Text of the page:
The 19th-century woman who improved treatment of the insane in the 1850s, influencing Italy and other countries to build new hospitals and improve their treatment of the insane. Her 1845 publication Remarks on Prisons and Prison Discipline in the United States is considered a landmark document in the history of public health and in 1848 the first state hospital for the mentally ill was opened in Trenton, NJ.
Mary Ann Bickerdyke
She served as a nurse throughout the Civil War in the West and was beloved by the enlisted men, whose rights she championed; she was also a favorite with generals Grant and Sherman. After the war she lobbied in Washington to secure pensions for Civil War nurses and veterans.
Richards completed her nursing training in 1873 becoming the first professionally trained American nurse. She established nursing training programs in the United States and Japan, and created the first system for keeping individual medical records for hospitalized patients.
Mary Eliza Mahoney
was the first black to study and work as a professionally trained nurse in the United States, graduating in 1879. In 1908, she co-founded the National Association of Colored Graduate Nurses (NACGN) with Adah B. Thoms.
Civil War nurse who founded the American Red Cross. As a nurse in American Civil War (1861-65), she earned the nickname "the angel of the battlefield" and in 1864 was named superintendent of all Union nurses.
Isabel Hampton Robb
In 1889 she was appointed head of the new Johns Hopkins School of Nursing, where she continued to suggest reforms, participated in teaching, and published the text Nursing: Its Principles and Practice. was one of the founders of modern American nursing theory
In 1893, Dock, with the assistance of Mary Adelaide Nutting and Isabel Hampton Robb, founded the American Society of superintendents of Training Schools for Nurses of the United States and Canada. It was a precursor to the current National League of Nursing.
Mary Adelaide Nutting
In 1907 Mary Adelaide Nutting joined the faculty of Teachers College, Columbia University and became the world's first professor of nursing. Nutting led the Department of Nursing and Health at Teachers College from 1910 until her retirement in 1925 Mary Adelaide Nutting graduated from the first class of the Johns Hopkins School of Nursing in 1891
In 1913, she founded Henry Street Settlement was one of the first settlement homes founded in the United States. It provided assistance services, particularly health care services, for new immigrants and the poor. She is also credited with helping to organize the Lincoln House, one of the first settlements with an African American clientele.
She founded the American Birth Control League in 1921. The organization is currently known as Planned Parenthood.
famous for a definition of nursing: "The unique function of the nurse is to assist the individual, sick or well, in the performance of those activities contributing to health or its recovery (or to peaceful death) that he would perform unaided if he had the necessary strength, will or knowledge" Her contributions are compared to those of Florence Nightingale because of their far-reaching effects on the national and international nursing communities. She began her nursing career in 1921.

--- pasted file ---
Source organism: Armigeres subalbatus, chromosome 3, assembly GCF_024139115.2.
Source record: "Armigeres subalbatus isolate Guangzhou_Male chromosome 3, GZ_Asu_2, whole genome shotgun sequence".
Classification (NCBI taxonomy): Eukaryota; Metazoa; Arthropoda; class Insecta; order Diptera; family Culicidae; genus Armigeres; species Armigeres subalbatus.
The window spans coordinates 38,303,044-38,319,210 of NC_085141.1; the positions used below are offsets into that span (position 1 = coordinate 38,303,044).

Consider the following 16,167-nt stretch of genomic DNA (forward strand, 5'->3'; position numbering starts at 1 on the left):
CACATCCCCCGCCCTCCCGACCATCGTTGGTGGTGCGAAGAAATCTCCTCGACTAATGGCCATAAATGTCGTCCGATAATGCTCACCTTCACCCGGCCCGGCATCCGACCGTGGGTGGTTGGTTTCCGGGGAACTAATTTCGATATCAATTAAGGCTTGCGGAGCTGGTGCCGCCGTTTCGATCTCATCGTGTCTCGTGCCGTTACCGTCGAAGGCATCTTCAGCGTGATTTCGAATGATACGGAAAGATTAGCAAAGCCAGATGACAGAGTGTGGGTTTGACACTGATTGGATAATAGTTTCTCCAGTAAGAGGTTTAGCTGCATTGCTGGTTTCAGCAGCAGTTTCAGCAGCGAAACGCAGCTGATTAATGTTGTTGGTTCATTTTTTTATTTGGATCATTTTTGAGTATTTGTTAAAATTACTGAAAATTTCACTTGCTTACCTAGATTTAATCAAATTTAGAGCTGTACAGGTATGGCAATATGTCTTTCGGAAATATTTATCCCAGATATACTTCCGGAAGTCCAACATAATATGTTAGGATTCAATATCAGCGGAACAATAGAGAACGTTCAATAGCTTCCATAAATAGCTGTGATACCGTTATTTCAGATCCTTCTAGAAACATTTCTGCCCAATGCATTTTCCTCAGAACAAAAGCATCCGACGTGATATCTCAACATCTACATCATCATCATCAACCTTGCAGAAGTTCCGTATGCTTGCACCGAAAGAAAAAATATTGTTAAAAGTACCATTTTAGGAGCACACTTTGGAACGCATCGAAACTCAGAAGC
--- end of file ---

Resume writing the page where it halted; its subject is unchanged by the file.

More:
She developed, and in 1924 became dean of, the first nursing program at Yale University. She was responsible for developing the program into the Yale Graduate School of Nursing ten years later.
She was an American nurse-midwife and the founder of the Frontier Nursing Service 1925. She also was known as Mary Carson Breckinridge. She started family care centers in the Appalachian mountains. She was known for helping many people with her hospitals.
Ida V. Moffett
She led in implementation of 1945 legislation which led to licensure for practical nurses. She then guided development of the state's first training program for licensed practical nurses at Baptist Hospital in Gadsden, Alabama (the first class, which graduated in 1948).
Lillian Holland Harvey
In 1948, she initiated the first baccalaureate program in the state of Alabama. The first class graduated from the baccalaureate program in 1953. For her achievements during her 1944-1973 tenure leading nursing at Tuskegee, Harvey was among the first to be inducted into the Alabama Nursing Hall of Fame in 2001.
A nursing theorist who published her work Interpersonal Relations in Nursing in 1952 Peplau went on to form an interpersonal model emphasizing the need for a partnership between nurse and client as opposed to the client passively receiving treatment (and the nurse passively acting out doctor's orders).
A nursing theorist who founded the Orem model of nursing or Self Care Deficit Nursing Theory. The idea is that patients will recover more quickly and hollistically if they are allowed to care for themselves to the best of their abilities.
is a pioneering nursing theorist, first published in 1961. Her contributions to nursing theory involve the discussion of what it is to care. Most notably, she developed the concept of transcultural nursing, bringing the role of cultural factors in nursing practice into the discussion of how to best attend to those in need of nursing care.
She was an American nurse, researcher, theorist, and author. Rogers is best known for developing the Science of Unitary Human Beings and her landmark book, An Introduction to the Theoretical Basis of Nursing.
Known for her Theory of Human/Transpersonal Caring. The idea is that caring actions taken by nurses as they interact with others help people gain a higher degree of harmony within the mind, body, and soul as a goal of nursing practice and care.